For the first time in many years US investors have become increasingly concerned about the growing p...
For the first time in many years US investors have become increasingly concerned about the growing prospect of a hard landing. After five years of annual 20% plus appreciation, the S&P 500 has gone through a period of consolidation. Since it's high in March , the main US index has fallen 15%.
The real damage has occurred in the technology laden Nasdaq index, which is now down 49% from its high and 30% over the last 2 months. This constitutes the largest fall since 1971 and is reflective of several growing sources of concern for the US financial markets.
Although there was a uniform desire in the spring for the Federal Reserve to raise rates so as to slow the US economy, few were expecting the economy to slow so quickly. From 5.7% in the second quarter, interest rate increases, destocking and lower growth in capital investment spending contributed to GDP slowing to a 2.4% rate in the third quarter.
The corporate bond market has had a very tough year with spreads at recessionary levels. This has made it hard for companies with anything other than top quality credit ratings to obtain debt financing.
Equity market returns have been so poor that the new issue market has effectively closed for business for the rest of the year. In addition, venture capitalists are no longer throwing money at technology companies.
This has raised the spectre of the dreaded credit crunch. Bank of America admitted that non-performing loans rose in third quarter from $435m to $1bn. This combined with months of numerous profit warnings pushed investors over the edge and wholesale dumping of highly valued stocks, especially technology stocks followed.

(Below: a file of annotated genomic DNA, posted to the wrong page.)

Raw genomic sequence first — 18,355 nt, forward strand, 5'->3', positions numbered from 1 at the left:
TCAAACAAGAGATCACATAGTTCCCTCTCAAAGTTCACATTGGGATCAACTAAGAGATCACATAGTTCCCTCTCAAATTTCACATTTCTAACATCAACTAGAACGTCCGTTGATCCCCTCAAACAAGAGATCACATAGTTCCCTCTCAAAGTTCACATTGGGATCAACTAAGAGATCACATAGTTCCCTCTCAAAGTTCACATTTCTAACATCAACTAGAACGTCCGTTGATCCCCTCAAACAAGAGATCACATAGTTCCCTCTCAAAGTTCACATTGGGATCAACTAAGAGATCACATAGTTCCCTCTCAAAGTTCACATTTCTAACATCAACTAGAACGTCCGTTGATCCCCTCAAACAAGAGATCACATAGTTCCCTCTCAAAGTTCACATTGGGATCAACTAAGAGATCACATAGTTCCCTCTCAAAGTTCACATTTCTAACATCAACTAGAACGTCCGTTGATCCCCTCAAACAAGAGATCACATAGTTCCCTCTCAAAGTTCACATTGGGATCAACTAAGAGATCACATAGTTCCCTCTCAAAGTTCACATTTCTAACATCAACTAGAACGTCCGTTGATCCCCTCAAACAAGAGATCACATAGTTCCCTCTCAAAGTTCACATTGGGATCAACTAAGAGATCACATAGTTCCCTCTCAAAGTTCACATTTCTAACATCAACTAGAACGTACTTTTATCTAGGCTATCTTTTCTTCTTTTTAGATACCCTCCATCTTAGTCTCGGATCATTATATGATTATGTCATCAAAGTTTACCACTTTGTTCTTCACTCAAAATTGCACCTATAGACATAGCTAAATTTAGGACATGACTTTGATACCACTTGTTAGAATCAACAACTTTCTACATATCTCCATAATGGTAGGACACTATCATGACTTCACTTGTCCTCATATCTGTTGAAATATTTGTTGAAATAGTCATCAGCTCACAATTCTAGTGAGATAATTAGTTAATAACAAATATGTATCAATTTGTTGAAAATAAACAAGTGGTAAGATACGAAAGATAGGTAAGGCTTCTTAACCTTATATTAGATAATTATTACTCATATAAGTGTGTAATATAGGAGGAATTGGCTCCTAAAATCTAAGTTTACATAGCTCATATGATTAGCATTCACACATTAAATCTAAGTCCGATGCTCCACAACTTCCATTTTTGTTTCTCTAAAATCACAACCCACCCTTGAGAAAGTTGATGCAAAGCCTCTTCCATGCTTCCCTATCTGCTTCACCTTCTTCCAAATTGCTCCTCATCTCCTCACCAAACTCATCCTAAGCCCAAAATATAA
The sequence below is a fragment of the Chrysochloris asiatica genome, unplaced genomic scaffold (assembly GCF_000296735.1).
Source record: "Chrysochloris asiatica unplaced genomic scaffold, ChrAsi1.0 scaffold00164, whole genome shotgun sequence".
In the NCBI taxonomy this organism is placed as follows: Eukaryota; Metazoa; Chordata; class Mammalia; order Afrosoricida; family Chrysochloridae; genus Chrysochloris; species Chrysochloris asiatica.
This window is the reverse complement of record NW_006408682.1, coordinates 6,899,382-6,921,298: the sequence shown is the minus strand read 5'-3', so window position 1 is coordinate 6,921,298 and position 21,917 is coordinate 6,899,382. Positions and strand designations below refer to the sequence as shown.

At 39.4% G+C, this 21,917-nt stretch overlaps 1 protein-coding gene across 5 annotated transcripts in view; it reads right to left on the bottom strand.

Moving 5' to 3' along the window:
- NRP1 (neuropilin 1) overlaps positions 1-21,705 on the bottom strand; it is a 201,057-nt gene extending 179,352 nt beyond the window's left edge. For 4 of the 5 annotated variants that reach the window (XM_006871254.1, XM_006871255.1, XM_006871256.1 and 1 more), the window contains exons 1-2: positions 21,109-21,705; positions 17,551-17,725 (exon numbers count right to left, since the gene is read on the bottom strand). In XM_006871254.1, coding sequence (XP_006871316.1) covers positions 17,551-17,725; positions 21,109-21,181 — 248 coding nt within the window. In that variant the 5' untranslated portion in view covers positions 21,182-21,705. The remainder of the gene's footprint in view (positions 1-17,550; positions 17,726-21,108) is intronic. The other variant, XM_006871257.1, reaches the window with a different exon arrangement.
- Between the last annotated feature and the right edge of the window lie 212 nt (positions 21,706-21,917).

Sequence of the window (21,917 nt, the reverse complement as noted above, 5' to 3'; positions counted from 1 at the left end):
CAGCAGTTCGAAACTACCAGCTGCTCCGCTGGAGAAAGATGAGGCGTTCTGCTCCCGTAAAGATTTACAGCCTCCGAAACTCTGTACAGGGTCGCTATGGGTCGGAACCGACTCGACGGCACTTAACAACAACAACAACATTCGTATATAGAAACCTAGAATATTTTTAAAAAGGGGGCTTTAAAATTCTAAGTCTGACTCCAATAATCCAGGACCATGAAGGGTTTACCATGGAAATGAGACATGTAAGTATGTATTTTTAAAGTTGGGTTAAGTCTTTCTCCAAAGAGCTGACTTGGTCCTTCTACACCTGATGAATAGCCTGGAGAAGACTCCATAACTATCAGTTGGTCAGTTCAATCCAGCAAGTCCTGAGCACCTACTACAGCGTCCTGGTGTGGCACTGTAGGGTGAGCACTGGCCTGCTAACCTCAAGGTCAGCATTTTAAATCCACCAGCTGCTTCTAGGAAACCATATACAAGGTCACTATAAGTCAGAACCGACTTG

Barring a speedy election result and a statement from the Federal Reserve at its December 19th meeting of its intention to move to a neutral bias, we believe investors may be giving up a year end rally.
Although trends have not been constructive, we expect the US economy to softly touch-down intact next year. The Federal Reserve has enough flexibility to rescue the economy from a credit crunch with several interest rate reductions if necessary.
Credit concerns should moderate. We expect the first rate cut in the spring, given that inflationary pressures should show signs of slowing as the oil price falls. At current levels many stocks in the US equity market are already discounting the worst. The tech bubble has well and truly burst and has been replaced with a growing sense of realism amongst fund managers.
As recent concerns subside in the first half of next year, fund managers will look back on stock market levels today as a great buying opportunity.
The recent switch into defensive sectors should unwind as investors rediscover confidence. Solid, if unspectacular earnings growth of around 7-9% next year will focus investors on stock selection over sector bets.
Terry Ewing, investment director, Britannic Asset Management
F&C IT's 150th anniversary
First meeting for Powell
Red tape and tech driving consolidation
2019 Survey opens in June